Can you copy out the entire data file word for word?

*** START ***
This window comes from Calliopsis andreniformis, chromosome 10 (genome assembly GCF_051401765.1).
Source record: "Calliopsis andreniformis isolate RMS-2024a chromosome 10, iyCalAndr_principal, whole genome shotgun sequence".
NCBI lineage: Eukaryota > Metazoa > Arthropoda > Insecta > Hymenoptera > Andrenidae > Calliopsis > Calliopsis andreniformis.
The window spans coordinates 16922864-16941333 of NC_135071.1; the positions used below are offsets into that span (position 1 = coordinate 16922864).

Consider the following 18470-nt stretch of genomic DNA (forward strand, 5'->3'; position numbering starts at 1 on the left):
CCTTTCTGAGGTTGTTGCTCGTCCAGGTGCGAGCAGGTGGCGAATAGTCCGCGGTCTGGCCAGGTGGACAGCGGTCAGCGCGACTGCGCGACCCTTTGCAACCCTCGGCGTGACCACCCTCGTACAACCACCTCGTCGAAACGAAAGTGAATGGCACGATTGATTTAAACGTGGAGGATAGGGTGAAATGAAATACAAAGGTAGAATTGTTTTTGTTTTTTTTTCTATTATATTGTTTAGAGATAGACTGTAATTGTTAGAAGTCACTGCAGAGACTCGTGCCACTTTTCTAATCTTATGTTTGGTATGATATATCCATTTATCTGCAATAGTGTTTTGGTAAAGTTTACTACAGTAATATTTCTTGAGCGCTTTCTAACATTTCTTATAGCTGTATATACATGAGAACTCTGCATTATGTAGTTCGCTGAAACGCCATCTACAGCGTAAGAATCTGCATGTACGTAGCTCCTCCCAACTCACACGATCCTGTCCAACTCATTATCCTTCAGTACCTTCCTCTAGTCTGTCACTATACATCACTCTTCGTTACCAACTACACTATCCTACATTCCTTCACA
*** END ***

This window comes from Calliopsis andreniformis, chromosome 10 (genome assembly GCF_051401765.1).
Source record: "Calliopsis andreniformis isolate RMS-2024a chromosome 10, iyCalAndr_principal, whole genome shotgun sequence".
NCBI lineage: Eukaryota > Metazoa > Arthropoda > Insecta > Hymenoptera > Andrenidae > Calliopsis > Calliopsis andreniformis.
The window spans coordinates 16922864-16941333 of NC_135071.1; the positions used below are offsets into that span (position 1 = coordinate 16922864).

Consider the following 18470-nt stretch of genomic DNA (forward strand, 5'->3'; position numbering starts at 1 on the left):
CCTTTCTGAGGTTGTTGCTCGTCCAGGTGCGAGCAGGTGGCGAATAGTCCGCGGTCTGGCCAGGTGGACAGCGGTCAGCGCGACTGCGCGACCCTTTGCAACCCTCGGCGTGACCACCCTCGTACAACCACCTCGTCGAAACGAAAGTGAATGGCACGATTGATTTAAACGTGGAGGATAGGGTGAAATGAAATACAAAGGTAGAATTGTTTTTGTTTTTTTTTCTATTATATTGTTTAGAGATAGACTGTAATTGTTAGAAGTCACTGCAGAGACTCGTGCCACTTTTCTAATCTTATGTTTGGTATGATATATCCATTTATCTGCAATAGTGTTTTGGTAAAGTTTACTACAGTAATATTTCTTGAGCGCTTTCTAACATTTCTTATAGCTGTATATACATGAGAACTCTGCATTATGTAGTTCGCTGAAACGCCATCTACAGCGTAAGAATCTGCATGTACGTAGCTCCTCCCAACTCACACGATCCTGTCCAACTCATTATCCTTCAGTACCTTCCTCTAGTCTGTCACTATACATCACTCTTCGTTACCAACTACACTATCCTACATTCCTTCACA